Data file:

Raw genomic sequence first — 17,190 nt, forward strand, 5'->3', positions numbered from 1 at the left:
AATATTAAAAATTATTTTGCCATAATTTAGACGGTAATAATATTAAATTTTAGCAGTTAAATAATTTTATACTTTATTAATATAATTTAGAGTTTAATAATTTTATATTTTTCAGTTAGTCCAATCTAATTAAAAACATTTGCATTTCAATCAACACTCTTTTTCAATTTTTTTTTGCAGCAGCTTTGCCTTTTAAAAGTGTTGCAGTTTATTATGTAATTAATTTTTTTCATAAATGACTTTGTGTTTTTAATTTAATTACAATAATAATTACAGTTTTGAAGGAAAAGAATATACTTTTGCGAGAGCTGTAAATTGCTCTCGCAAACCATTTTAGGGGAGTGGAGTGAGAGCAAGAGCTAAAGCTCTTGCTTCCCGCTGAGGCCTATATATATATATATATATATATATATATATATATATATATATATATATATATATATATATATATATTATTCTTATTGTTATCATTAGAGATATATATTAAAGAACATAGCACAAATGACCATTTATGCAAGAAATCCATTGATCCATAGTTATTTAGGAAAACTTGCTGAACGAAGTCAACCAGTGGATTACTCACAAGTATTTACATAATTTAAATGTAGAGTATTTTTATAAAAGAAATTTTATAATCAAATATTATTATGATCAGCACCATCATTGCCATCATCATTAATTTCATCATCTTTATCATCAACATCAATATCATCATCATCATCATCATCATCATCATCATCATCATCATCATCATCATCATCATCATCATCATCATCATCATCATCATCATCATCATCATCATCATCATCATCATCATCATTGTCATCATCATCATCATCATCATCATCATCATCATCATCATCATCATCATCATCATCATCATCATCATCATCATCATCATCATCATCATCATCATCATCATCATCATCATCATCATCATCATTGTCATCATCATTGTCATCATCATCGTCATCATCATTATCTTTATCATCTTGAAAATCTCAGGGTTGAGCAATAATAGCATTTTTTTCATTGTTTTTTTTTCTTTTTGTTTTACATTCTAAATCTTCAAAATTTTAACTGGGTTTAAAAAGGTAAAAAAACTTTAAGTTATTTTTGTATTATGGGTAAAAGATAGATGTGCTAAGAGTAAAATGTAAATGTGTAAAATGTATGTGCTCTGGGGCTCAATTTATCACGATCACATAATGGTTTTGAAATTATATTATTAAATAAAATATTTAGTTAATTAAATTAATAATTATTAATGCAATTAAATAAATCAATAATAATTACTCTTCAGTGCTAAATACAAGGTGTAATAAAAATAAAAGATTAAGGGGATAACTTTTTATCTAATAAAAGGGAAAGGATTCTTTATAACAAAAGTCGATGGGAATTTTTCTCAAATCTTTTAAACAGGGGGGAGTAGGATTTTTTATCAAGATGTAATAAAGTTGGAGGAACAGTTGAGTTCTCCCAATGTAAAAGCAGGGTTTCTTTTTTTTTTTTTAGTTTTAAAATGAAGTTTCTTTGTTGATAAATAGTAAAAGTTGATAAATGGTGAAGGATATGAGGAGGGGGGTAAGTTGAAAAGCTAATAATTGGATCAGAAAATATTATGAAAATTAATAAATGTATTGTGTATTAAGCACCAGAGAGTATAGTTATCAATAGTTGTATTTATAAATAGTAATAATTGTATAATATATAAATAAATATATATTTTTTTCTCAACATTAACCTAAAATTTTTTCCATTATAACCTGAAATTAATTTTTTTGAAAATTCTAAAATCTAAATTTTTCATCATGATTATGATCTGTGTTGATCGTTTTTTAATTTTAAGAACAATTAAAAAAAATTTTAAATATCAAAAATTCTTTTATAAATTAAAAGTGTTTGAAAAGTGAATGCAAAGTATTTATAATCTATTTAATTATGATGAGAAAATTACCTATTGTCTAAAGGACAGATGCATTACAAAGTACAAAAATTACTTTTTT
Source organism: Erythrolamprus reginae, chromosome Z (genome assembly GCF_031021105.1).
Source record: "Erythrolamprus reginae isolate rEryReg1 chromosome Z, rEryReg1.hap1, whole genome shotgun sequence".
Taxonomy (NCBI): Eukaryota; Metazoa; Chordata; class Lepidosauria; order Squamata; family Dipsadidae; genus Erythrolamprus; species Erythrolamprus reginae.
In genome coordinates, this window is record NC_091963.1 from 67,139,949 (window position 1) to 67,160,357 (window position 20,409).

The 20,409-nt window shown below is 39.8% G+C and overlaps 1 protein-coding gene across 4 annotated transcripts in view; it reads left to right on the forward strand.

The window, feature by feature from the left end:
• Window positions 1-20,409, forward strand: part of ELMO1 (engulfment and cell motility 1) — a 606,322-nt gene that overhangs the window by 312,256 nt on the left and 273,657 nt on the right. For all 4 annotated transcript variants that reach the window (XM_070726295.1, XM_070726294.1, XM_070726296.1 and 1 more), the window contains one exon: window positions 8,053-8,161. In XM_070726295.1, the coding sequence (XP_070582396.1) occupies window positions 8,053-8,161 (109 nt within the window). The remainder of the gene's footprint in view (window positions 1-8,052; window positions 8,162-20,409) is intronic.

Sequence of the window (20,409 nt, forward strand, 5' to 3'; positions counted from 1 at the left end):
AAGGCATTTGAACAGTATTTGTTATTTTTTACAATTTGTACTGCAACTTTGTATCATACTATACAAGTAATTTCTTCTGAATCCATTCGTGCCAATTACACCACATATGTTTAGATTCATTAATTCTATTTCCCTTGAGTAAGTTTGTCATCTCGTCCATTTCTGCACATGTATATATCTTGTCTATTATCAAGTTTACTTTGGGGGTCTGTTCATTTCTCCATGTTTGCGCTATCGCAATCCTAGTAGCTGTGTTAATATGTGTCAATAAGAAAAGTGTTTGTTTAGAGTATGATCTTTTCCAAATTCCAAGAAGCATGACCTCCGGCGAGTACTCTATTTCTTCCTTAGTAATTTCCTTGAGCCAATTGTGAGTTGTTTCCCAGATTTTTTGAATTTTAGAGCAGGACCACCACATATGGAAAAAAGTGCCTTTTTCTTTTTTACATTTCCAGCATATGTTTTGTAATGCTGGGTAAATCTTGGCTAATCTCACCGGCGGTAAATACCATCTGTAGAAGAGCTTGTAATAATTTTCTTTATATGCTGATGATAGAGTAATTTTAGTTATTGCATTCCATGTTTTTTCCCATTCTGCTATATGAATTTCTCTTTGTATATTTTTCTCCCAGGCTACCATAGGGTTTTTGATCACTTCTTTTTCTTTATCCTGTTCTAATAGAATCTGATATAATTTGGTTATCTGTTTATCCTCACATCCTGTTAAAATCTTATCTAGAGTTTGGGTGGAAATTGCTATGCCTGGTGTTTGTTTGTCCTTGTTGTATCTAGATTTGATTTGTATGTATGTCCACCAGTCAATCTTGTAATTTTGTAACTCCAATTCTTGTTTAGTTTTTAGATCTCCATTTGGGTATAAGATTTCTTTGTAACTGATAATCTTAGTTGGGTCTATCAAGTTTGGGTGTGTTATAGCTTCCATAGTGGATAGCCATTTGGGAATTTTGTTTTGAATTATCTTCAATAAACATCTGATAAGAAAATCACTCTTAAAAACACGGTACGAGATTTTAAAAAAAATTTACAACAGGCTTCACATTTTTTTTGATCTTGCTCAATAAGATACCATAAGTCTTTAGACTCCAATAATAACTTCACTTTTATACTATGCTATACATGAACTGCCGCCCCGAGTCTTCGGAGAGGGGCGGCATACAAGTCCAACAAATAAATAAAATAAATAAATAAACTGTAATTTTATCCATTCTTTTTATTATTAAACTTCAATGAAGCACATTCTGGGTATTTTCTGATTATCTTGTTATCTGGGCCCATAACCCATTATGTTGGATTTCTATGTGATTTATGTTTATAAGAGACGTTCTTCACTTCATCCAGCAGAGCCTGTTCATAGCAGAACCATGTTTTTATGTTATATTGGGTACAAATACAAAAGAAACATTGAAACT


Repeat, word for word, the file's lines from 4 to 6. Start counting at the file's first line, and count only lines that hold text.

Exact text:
Source record: "Erythrolamprus reginae isolate rEryReg1 chromosome Z, rEryReg1.hap1, whole genome shotgun sequence".
Taxonomy (NCBI): Eukaryota; Metazoa; Chordata; class Lepidosauria; order Squamata; family Dipsadidae; genus Erythrolamprus; species Erythrolamprus reginae.
In genome coordinates, this window is record NC_091963.1 from 67,139,949 (window position 1) to 67,160,357 (window position 20,409).